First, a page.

Monday, September 26, 2011
Today I am pleased to bring you a review of Bestest. Ramadan. Ever. written by fellow blogger Medeia Sharif. Here’s the short review: loved it.
Now for the long one:
Where does the love come from? I haven’t read much YA outside the popular Potter/Twilight/Hunger Games books. In fact I was slogging through the fourth mega-long saga of Game of Thrones when Bestest. Ramadan. Ever. showed up in the mail. I decided to put the medieval brick aside for some juicy teen angst with a culture clash twist.
BRE introduces us to Almira Abdul, a fifteen-year-old Muslim/American determined to participate in the month-long fasting ritual in which participating Muslims refrain from eating, drinking, smoking and sex during the daylight hours. (Wikipedia) There is a hilarious scene in which the Abdul family sits down for dinner, anxiously awaiting the sun to set so they can dive headfirst into their dinners with all the grace of a hotdog-eating contestants.
It’s been over twenty years since I was in high school, but things haven’t changed much if Almira is based on today’s teen. This girl agonizes over a muffin top tummy, dreams of her first kiss, and is continuously embarrassed by a mom who lives in exercise clothes. Okay, who stole my old diary?! Man, oh man, can I identify.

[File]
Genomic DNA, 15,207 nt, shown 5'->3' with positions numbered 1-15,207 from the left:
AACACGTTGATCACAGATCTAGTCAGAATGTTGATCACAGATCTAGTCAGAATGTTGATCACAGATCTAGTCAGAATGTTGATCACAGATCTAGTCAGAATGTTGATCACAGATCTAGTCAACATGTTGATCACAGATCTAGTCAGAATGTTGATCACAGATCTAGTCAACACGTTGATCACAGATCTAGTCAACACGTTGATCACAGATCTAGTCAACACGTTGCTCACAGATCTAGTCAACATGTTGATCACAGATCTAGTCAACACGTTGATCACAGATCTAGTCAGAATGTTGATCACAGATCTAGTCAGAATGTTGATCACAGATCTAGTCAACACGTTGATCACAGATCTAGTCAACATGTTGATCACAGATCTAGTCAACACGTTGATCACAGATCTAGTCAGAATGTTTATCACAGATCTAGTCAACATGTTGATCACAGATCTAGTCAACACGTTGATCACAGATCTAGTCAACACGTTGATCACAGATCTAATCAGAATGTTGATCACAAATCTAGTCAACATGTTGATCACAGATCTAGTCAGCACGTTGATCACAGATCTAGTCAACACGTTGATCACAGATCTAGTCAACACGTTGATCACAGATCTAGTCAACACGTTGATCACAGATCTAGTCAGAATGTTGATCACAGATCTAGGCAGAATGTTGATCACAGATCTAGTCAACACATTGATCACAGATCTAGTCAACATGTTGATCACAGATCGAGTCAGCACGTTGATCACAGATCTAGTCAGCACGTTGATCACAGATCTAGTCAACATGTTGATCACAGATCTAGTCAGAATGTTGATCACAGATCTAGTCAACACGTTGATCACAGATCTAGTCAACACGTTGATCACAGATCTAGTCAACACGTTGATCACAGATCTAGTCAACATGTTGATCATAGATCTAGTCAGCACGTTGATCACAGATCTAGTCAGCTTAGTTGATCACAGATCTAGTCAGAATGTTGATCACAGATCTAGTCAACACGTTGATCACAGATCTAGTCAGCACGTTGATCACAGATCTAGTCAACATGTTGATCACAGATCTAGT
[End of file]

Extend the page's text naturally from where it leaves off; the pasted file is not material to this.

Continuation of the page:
After many ups and downs including driving lessons with an accident-prone grandpa to whom all Americans are either ‘infidels’ or ‘prostitutes’, getting her wisdom teeth pulled right before a group date with her secret crush, and other adventures, I started to worry about Almira. This girl was completely consumed by her own friendships and somewhat-crazed family relations. Would she ever have a thought outside of her own life?